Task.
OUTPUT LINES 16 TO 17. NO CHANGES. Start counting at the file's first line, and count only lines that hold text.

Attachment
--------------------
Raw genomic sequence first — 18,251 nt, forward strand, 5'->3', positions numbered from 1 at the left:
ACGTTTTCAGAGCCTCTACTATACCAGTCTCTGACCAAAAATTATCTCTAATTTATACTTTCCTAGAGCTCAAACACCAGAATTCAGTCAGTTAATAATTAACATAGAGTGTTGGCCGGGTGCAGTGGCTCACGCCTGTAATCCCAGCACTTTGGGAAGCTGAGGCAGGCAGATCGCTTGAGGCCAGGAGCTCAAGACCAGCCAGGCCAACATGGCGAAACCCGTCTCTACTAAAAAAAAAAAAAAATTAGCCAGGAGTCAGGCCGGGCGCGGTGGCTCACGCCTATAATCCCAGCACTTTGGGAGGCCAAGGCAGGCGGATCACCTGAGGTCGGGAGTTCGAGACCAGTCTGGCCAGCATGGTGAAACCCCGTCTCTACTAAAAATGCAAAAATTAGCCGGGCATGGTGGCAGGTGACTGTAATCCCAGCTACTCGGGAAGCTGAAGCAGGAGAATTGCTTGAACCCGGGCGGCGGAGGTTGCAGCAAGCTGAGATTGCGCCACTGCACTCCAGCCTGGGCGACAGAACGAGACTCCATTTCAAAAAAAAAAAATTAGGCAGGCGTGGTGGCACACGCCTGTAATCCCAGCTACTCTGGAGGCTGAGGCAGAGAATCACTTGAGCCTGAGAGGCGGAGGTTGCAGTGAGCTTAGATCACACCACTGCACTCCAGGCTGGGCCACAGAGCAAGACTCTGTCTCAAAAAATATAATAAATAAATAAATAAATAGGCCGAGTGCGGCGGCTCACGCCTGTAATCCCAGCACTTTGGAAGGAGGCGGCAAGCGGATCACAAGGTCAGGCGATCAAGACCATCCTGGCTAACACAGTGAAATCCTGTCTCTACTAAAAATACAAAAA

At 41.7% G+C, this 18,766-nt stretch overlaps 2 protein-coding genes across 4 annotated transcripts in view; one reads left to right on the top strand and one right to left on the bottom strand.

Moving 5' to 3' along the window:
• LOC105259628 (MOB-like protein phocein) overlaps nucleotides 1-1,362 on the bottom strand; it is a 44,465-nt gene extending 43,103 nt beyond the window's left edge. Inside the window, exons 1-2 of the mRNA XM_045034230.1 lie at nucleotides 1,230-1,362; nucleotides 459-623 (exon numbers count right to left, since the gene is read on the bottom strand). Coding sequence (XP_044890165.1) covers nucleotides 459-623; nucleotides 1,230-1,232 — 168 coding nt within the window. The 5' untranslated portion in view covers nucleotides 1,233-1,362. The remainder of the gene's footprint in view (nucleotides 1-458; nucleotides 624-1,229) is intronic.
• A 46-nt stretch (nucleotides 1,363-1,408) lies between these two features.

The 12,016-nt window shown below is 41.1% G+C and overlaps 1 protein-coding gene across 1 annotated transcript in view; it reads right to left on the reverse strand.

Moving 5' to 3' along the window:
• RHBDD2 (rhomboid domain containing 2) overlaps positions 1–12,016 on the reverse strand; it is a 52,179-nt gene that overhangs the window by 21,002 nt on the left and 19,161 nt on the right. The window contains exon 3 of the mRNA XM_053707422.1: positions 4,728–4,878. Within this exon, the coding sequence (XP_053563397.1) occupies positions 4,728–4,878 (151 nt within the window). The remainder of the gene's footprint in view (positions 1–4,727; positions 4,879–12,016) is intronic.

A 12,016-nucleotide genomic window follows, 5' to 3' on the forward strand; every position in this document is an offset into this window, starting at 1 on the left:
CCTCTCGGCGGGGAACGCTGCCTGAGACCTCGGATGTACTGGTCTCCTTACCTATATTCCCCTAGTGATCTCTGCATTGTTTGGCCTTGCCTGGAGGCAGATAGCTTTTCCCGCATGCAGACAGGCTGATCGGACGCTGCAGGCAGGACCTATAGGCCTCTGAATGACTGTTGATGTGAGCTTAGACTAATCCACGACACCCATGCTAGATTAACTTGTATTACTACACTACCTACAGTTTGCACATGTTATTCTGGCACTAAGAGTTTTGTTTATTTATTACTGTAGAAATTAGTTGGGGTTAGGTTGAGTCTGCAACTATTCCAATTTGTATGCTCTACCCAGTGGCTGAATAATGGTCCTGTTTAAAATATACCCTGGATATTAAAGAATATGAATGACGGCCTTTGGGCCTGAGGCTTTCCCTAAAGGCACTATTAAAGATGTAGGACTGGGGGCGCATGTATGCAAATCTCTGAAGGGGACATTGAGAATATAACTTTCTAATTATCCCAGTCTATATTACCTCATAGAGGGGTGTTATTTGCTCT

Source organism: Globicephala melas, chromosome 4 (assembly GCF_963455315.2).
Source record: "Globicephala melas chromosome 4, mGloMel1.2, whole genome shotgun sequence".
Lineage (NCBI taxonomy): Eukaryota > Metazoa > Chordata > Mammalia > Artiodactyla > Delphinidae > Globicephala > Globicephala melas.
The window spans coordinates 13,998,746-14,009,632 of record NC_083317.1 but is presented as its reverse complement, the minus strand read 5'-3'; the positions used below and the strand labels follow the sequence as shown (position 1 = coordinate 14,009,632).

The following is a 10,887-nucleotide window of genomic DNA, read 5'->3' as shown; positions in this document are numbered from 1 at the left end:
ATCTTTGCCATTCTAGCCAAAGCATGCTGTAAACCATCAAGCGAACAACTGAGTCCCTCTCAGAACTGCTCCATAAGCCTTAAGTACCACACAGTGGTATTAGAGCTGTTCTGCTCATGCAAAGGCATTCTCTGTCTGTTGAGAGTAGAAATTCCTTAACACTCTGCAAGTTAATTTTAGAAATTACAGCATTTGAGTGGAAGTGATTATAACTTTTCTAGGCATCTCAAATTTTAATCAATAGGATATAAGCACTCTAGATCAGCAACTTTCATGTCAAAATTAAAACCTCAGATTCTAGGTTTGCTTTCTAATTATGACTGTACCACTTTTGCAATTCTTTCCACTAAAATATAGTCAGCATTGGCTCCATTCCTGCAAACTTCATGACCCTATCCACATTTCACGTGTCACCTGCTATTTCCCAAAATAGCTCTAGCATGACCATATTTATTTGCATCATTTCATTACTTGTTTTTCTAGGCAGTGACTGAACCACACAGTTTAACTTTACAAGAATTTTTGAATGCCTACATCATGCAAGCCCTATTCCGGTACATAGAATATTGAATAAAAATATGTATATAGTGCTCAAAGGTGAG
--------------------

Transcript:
The following is a 10,887-nucleotide window of genomic DNA, read 5'->3' as shown; positions in this document are numbered from 1 at the left end:
ATCTTTGCCATTCTAGCCAAAGCATGCTGTAAACCATCAAGCGAACAACTGAGTCCCTCTCAGAACTGCTCCATAAGCCTTAAGTACCACACAGTGGTATTAGAGCTGTTCTGCTCATGCAAAGGCATTCTCTGTCTGTTGAGAGTAGAAATTCCTTAACACTCTGCAAGTTAATTTTAGAAATTACAGCATTTGAGTGGAAGTGATTATAACTTTTCTAGGCATCTCAAATTTTAATCAATAGGATATAAGCACTCTAGATCAGCAACTTTCATGTCAAAATTAAAACCTCAGATTCTAGGTTTGCTTTCTAATTATGACTGTACCACTTTTGCAATTCTTTCCACTAAAATATAGTCAGCATTGGCTCCATTCCTGCAAACTTCATGACCCTATCCACATTTCACGTGTCACCTGCTATTTCCCAAAATAGCTCTAGCATGACCATATTTATTTGCATCATTTCATTACTTGTTTTTCTAGGCAGTGACTGAACCACACAGTTTAACTTTACAAGAATTTTTGAATGCCTACATCATGCAAGCCCTATTCCGGTACATAGAATATTGAATAAAAATATGTATATAGTGCTCAAAGGTGAG